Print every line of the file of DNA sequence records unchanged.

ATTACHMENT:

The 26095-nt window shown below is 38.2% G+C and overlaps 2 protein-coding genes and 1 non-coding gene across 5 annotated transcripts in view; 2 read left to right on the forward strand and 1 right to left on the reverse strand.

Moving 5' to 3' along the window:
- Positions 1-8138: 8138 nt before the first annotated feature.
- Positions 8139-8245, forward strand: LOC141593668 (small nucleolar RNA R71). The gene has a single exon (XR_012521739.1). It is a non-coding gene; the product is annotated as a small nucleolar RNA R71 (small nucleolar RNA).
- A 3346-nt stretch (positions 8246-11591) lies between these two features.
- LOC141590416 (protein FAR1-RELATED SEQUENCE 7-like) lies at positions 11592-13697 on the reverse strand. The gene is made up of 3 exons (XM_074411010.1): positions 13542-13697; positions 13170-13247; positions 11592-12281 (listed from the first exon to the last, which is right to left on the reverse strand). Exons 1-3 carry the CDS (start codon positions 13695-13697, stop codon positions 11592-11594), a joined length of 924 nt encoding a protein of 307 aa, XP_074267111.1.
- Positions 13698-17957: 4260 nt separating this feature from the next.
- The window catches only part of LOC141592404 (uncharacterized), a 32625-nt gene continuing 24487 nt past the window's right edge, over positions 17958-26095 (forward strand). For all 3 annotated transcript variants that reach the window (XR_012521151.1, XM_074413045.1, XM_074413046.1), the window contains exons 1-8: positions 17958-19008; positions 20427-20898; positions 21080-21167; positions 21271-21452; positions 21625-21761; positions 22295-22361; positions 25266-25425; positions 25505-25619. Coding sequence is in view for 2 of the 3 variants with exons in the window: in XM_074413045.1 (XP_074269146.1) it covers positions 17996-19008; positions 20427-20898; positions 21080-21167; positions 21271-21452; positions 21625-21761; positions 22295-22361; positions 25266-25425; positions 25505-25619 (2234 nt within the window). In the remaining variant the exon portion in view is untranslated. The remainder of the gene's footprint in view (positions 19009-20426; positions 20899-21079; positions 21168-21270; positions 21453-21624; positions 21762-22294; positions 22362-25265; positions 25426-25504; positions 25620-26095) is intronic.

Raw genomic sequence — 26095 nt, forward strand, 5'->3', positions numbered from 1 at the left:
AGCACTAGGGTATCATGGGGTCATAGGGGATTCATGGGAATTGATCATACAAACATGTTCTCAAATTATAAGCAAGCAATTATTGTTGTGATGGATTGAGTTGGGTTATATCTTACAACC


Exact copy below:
The 26095-nt window shown below is 38.2% G+C and overlaps 2 protein-coding genes and 1 non-coding gene across 5 annotated transcripts in view; 2 read left to right on the forward strand and 1 right to left on the reverse strand.

Moving 5' to 3' along the window:
- Positions 1-8138: 8138 nt before the first annotated feature.
- Positions 8139-8245, forward strand: LOC141593668 (small nucleolar RNA R71). The gene has a single exon (XR_012521739.1). It is a non-coding gene; the product is annotated as a small nucleolar RNA R71 (small nucleolar RNA).
- A 3346-nt stretch (positions 8246-11591) lies between these two features.
- LOC141590416 (protein FAR1-RELATED SEQUENCE 7-like) lies at positions 11592-13697 on the reverse strand. The gene is made up of 3 exons (XM_074411010.1): positions 13542-13697; positions 13170-13247; positions 11592-12281 (listed from the first exon to the last, which is right to left on the reverse strand). Exons 1-3 carry the CDS (start codon positions 13695-13697, stop codon positions 11592-11594), a joined length of 924 nt encoding a protein of 307 aa, XP_074267111.1.
- Positions 13698-17957: 4260 nt separating this feature from the next.
- The window catches only part of LOC141592404 (uncharacterized), a 32625-nt gene continuing 24487 nt past the window's right edge, over positions 17958-26095 (forward strand). For all 3 annotated transcript variants that reach the window (XR_012521151.1, XM_074413045.1, XM_074413046.1), the window contains exons 1-8: positions 17958-19008; positions 20427-20898; positions 21080-21167; positions 21271-21452; positions 21625-21761; positions 22295-22361; positions 25266-25425; positions 25505-25619. Coding sequence is in view for 2 of the 3 variants with exons in the window: in XM_074413045.1 (XP_074269146.1) it covers positions 17996-19008; positions 20427-20898; positions 21080-21167; positions 21271-21452; positions 21625-21761; positions 22295-22361; positions 25266-25425; positions 25505-25619 (2234 nt within the window). In the remaining variant the exon portion in view is untranslated. The remainder of the gene's footprint in view (positions 19009-20426; positions 20899-21079; positions 21168-21270; positions 21453-21624; positions 21762-22294; positions 22362-25265; positions 25426-25504; positions 25620-26095) is intronic.

Raw genomic sequence — 26095 nt, forward strand, 5'->3', positions numbered from 1 at the left:
AGCACTAGGGTATCATGGGGTCATAGGGGATTCATGGGAATTGATCATACAAACATGTTCTCAAATTATAAGCAAGCAATTATTGTTGTGATGGATTGAGTTGGGTTATATCTTACAACC